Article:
Magazine article The Spectator

Rhythm and Snooze

Magazine article The Spectator

Rhythm and Snooze

Article excerpt


We all know the feeling: eyelids weighted with lead, a sense of remoteness, a pleasing sinking as the waters of Lethe lap comfortingly, irresistibly over your head.

Except that you're not being talked at in a lecture, in an office meeting or at a late dinner party; you're driving. You shift in your seat but can't shift far (it's better with cruise control). You turn on the radio or music, chew something, open the window, turn up the air-conditioning, tense and relax your upper-body muscles, recite poetry, sing, take a more active interest in your driving, varying angle of entry to corners, seeing what you can achieve with gears and throttle before touching the brakes.

But then your head snaps upright, and you realise that, for a second or two - or less, you've no idea - you must have nodded. The choice is plain now: either you drift unknowingly into the Land of Nod at a moment of Nod's choosing, or you stop the car and go voluntarily. There are no compromises.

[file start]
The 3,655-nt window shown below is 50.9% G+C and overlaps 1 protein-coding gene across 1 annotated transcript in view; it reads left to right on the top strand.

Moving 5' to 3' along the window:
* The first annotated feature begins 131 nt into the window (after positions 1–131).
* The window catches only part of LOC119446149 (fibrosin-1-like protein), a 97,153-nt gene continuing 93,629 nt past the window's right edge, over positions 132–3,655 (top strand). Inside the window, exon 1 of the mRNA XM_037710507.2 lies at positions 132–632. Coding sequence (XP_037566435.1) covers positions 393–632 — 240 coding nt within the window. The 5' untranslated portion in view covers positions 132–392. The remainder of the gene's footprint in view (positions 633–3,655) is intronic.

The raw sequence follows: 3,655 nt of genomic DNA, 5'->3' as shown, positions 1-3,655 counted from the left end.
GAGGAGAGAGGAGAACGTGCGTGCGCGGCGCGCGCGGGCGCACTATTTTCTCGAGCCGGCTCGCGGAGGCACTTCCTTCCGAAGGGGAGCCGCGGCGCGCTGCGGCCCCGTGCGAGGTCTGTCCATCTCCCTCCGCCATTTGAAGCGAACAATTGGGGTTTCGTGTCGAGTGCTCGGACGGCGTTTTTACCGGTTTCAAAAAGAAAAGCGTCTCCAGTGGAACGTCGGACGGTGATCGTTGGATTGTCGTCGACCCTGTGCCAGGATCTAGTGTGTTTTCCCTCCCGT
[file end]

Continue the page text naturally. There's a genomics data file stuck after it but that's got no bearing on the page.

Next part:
Actually, there are, albeit temporary: 200 milligrams of caffeine, equivalent of two to three coffees, can keep you alert for another two hours, unless you had no sleep at all the night before, in which case it's effective for about 30 minutes. Ditto socalled 'energy' drinks. The best combination is caffeine and napping, ideally drinking your coffee before you nap because caffeine needs 15 to 30 minutes to take effect. Frequent resource to this can keep healthy young adults functioning at near normal levels for 24 hours before wipe-out.

For me, I fear, wipe-out would come regardless, when it always does: early to mid afternoon. After years of guilt and subterfuge, I was delighted to discover that what those around me regarded as a moral failing is not only normal but inevitable. It's due to something called circadian rhythm, according to which our energy ebbs during the early hours of morning and afternoon. In a properly ordered society we'd be positively encouraged to nap in the office after lunch instead of having to search for an empty room in which to snatch a furtive 40 winks on the floor.

There's plenty more on this, with thought-provoking evidence of the effects of sleeplessness on driving, in a fascinating new paperback, Counting Sheep, by Cambridge scientist Paul Martin (Flamingo, 7.99). Martin approves of sleep, arguing that we don't get enough in modern life. …

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